Marcos Bretón

Marcos Breton: In Donald Sterling affair, audiotape did what a federal lawsuit couldn’t

The right thing can happen for all the wrong reasons. That’s the enduring take-away from an NBA owner getting banned from his league for reportedly making racist comments on an audiotape that may have been obtained illegally.

No one is crying tears for the potential violation of privacy suffered by Donald Sterling, the Los Angeles Clippers owner virtually ousted by NBA Commissioner Adam Silver on Tuesday.

Sterling doesn’t deserve sympathy in this extraordinary event, in which Sacramento Mayor Kevin Johnson played a major role.

It showed how a simple recording can grab public attention in more potent ways than organized protests or past methods of confronting the rich and powerful. One angry girlfriend did more damage to a billionaire NBA owner than the full weight of the federal government.

Meanwhile, the issue stoked public indignation over race – which is very curious, all things considered.

For some, it’s taboo to talk of affirmative action or a widening divide between rich and poor that has a clear racial and ethnic component. That’s considered “playing the race card.”

But an audiotape of the 80-year-old Sterling chiding a girlfriend 50 years his junior for posting pictures of herself on Instagram with NBA legend Magic Johnson and other rich African Americans? Stop the presses! Now’s the time for a national discussion on race!

This is hugely ironic given Sterling’s alleged past attempts to exclude African Americans and Latinos from his Los Angeles apartments. Though he was sued by the feds and paid nearly $3 million in a settlement in 2009, Sterling’s legacy got scant attention outside LA.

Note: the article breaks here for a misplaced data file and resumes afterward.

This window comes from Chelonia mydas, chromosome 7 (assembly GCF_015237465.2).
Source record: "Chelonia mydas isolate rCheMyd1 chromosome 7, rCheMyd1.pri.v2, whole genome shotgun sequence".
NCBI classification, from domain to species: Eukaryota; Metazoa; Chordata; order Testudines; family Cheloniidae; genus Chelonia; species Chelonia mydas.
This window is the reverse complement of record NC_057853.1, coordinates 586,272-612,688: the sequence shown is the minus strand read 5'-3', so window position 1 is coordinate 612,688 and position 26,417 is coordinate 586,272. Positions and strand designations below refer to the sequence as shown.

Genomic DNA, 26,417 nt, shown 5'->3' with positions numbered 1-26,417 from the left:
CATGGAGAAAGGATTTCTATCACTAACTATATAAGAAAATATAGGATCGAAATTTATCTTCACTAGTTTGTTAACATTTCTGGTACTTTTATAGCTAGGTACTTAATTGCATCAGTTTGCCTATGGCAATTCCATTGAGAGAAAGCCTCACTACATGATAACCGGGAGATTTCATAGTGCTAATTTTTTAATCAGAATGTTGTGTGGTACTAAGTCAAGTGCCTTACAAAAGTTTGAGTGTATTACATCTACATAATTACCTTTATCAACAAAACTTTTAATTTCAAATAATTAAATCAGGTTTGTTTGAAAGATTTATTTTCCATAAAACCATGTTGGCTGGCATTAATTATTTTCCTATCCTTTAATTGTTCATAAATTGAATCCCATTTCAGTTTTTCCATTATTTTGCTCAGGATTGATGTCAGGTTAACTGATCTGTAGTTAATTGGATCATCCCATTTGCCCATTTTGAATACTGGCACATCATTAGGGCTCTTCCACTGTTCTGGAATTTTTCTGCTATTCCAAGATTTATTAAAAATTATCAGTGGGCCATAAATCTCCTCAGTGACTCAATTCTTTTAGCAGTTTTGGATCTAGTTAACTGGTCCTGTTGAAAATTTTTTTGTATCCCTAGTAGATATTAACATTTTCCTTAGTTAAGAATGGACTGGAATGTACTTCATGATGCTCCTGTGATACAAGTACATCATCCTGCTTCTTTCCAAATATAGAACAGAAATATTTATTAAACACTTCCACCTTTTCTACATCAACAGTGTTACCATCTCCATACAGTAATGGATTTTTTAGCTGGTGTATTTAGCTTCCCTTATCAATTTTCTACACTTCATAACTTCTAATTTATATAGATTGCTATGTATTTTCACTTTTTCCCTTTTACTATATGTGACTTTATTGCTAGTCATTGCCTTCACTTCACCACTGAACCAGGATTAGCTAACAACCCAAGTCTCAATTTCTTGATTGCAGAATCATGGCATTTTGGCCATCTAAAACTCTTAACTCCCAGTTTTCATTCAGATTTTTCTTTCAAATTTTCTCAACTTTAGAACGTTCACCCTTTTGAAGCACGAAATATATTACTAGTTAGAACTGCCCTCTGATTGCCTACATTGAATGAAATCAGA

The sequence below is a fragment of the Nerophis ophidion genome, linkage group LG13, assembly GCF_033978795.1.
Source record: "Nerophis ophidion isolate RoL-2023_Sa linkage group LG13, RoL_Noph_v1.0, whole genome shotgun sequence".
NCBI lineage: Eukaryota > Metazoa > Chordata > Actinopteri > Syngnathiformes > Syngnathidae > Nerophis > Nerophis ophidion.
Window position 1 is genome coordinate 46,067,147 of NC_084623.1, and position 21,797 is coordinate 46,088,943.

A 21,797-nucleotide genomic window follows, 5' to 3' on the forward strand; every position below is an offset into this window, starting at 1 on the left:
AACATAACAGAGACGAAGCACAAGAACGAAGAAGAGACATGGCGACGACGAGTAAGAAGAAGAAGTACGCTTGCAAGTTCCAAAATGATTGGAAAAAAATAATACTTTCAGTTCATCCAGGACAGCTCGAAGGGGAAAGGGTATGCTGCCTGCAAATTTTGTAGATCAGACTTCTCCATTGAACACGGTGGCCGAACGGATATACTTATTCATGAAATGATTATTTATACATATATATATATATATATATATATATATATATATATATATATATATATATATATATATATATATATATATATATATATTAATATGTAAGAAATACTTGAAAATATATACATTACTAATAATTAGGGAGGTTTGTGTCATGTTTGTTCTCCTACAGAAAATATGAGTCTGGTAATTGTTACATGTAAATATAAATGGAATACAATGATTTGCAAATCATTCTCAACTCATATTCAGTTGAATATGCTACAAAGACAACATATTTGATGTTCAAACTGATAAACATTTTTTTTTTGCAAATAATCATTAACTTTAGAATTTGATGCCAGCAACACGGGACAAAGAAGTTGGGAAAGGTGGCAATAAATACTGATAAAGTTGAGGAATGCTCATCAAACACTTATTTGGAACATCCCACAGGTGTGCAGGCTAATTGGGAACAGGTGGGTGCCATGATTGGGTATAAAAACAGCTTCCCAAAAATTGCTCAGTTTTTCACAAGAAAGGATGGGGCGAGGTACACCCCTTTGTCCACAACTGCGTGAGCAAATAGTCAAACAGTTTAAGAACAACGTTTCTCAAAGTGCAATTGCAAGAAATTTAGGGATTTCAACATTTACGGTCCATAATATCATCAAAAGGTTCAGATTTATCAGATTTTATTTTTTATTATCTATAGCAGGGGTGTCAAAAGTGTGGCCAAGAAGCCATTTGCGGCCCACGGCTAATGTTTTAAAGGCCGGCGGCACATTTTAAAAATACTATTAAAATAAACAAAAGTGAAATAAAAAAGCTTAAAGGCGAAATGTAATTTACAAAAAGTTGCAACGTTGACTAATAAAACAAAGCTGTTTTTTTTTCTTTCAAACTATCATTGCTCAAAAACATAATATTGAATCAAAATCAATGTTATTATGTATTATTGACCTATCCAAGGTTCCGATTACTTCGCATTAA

He remained an owner in good standing, though one could argue that housing discrimination is far more damaging to everyday people than Sterling’s casual racism.

It’s also troubling – or it should be – that the method of “outing” Sterling may have been illegal. It’s against the law to record someone in California without his or her consent, but few seem to care.

Indignation was running high when Silver announced Sterling’s expulsion to the cheers of Mayor Johnson, who had been asked to advise the NBA players on finding a new union leader when the Sterling affair unexpectedly focused the klieg lights on him.

As is his custom, KJ excelled in the public eye while showing a side of himself we don’t normally see. I can’t remember him ever addressing the racial issue so publicly before. He and Vivek Ranadive, the Kings’ new owner, made Sacramento look progressive in a less than diverse NBA landscape.

This is not to dismiss what Silver did. An NBA dependent on public and corporate support had to make a strong statement. You just wish they had acted sooner, when Sterling’s victims weren’t rich people with strong public support.

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